2. He might nt hv been unfair against India this time around, but if you go through his history and his tweets.. seems like everything is against India/BCCI and everything that Australia does seems to be RIGHT.. which is fundamentally WRONG! He has every right to his opinion whether it is against the IPL or anything else that the BCCI does or doesn't do, but things like DRS which are still not at all 100% clear because the owners of the technology themselves are not 100% sure and similar other things are topics where Gregi clearly shows his pro-Aussie and anti-BCCI/India stance.. The Indian media is not fully wrong, but just picking out India/BCCI in his address as the main cause for everything not right in Cricket is totally rubbish and that's the impression Greig gives either in his tweets/comments etc. In fact if you see his re-tweets, you will find that generally Indians who have supported him OR have criticized the BCCI are the ones he tweets rather than ALL kinds of good ones.. n that shows the person that he is.. As much as he is revered, respected, loved and admired as a commentator, pity one cant say that since the time he is on twitter..

    1. I guess you're right about his pro-Aussie stance but this entry was strictly confined to his lecture at the MCC. I watched the whole video and honestly think he meant well regarding all his India comments. And if you see all the reports in the Indian media, its clear that they have just nit-picked.

    2. U are also on nit picking aspiring journalist, y dont u elaborate on the Revenue sharing model as suggested by his excellancy , u just say, " Quite dont Agree " cant u brief further otherwise u'll be called " timid one eyed wimps " how decent to say so!!!

  3. I m not sent percent agree with tony.there are some valid suggestion from his side ,but when he talks about cricket spirit where were he when Australian player along with media completely destroyed cricket spirit. Tony should put his fair opinion rather than double standard one.Have a balance in opinion tony,have a balance.

    1. It's true that the Australians and the English bullied the rest of the world when they held the reins but that does not mean that India (BCCI) should replicate them. We can be a good leader of the sport, one which everyone loves and admires.

  4. On IPL and scheduling - If BCCI has IPL, then Aus has Bigbash and England its own league. India while it plans for IPL has to consider availability of the Indian players and hence has chosen those those months. How can you or anyone blame India of misusing the power in scheduling its own domestic league. International players at best have an option not take part in IPL and lots of them have done so. BCCI is responsible for lots of things, but going to the extent of blaming India / BCCI for every wrong thing with cricket is also counter productive. Unfortunately, Tony Greig has been at BCCI for everything. I will not be surprised if he blames IPL if Aus looses against England.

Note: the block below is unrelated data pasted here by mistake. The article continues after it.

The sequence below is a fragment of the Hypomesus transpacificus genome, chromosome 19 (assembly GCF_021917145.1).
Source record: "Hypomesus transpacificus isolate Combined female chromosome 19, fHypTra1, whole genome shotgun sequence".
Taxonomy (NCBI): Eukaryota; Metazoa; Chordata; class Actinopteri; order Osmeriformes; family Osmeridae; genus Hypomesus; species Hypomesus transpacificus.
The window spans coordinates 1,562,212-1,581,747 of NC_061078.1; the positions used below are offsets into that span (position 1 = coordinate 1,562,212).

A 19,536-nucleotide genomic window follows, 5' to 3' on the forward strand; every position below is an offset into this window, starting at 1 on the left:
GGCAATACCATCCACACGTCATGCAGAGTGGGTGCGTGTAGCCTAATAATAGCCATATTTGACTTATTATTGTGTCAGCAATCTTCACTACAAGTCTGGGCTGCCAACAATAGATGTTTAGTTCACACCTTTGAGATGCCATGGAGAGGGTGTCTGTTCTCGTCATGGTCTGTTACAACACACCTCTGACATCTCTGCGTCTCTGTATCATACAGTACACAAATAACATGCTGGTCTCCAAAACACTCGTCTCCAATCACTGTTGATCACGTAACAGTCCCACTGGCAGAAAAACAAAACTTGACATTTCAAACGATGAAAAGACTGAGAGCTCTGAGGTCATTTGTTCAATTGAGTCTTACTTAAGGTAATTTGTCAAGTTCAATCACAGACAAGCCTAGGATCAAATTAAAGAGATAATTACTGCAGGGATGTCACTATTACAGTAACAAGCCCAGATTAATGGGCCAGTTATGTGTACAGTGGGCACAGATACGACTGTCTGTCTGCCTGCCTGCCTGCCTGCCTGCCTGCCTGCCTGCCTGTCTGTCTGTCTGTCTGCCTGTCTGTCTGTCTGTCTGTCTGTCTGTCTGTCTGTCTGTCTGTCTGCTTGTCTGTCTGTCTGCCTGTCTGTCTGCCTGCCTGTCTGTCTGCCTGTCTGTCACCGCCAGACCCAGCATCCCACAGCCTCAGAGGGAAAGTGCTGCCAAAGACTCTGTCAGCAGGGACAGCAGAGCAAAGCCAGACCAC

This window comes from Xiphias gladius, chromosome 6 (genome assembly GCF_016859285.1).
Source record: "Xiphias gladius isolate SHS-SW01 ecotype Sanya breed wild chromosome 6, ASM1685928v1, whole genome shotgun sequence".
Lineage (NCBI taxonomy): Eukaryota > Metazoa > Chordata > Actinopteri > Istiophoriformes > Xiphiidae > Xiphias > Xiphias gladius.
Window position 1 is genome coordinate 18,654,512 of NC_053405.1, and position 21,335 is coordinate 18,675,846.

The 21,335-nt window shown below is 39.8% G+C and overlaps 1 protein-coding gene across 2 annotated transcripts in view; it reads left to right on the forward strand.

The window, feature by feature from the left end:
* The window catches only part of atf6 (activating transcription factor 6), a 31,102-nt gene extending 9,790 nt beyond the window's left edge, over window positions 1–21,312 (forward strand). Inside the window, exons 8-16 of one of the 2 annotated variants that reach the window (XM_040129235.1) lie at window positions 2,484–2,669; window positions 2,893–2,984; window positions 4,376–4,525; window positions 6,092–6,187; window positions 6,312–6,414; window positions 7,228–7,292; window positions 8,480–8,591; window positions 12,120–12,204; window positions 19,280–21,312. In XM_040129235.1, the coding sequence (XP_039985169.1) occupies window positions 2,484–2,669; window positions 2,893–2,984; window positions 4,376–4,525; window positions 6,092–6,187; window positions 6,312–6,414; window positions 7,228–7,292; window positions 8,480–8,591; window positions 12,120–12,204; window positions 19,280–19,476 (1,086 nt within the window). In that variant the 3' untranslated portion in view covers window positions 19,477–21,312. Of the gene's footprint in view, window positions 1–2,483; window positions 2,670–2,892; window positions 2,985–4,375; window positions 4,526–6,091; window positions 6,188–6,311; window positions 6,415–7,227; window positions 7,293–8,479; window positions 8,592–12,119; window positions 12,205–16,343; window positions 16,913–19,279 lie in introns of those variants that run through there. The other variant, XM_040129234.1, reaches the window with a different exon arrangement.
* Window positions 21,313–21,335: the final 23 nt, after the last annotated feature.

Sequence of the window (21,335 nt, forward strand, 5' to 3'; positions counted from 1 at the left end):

If IPL is responsible for players like Pollard and Gayle becoming mercenary players, then they are equally responsible as well. And how many settled international players have turned into mercenaries? Handful of them...

    I think both sides have to get some balance to move forward.

  5. What about his involvement in icl,that time all these issues didnt bother him

  6. I would rather stay neutral on the topic..Firstly i accept Indian board is more interested in finance aspect of the game rather than the game itself. But then isnt ICC trying to do the same. Frankly speaking the game is loosing its attraction in countries it is being played except Asia(with Pakistan and Bangladesh surviving on tournaments played)...Emergence of very few new countries and decline of fan following isnt being noted by ICC....To ask Mr Grieg and his compatriots - The stalwarts of the game what are they doing for game?? Are they developing some new countries team by coaching or training them..The answer to this is a definate no. Most of them are intrested in earning revenue out of commentary and column writing rather than doing something for the game. So they are as guilty for the game as is BCCI/ICC. So such speeches shouldnt be given any importance or undue footage at all!!

  7. First of all i think Tony Greig is an intelligent and much revered and respected cricketer and commentator. However, i find it immensely disappointing, that Mr Greig at his age should be so forthright on twitter to his other cricketing compatriots in India such as Harsha Bhoghle. I found his comments on twitter last year on how biased the Indian commentary/coverage to be completely unwarranted. I seem to recall him saying that Channel 9 had the best coverage even though it never has any of the opposing team commentators, and i would argue it is still behind Sky Sports and South Africa's coverage by some distance in graphics and commentary.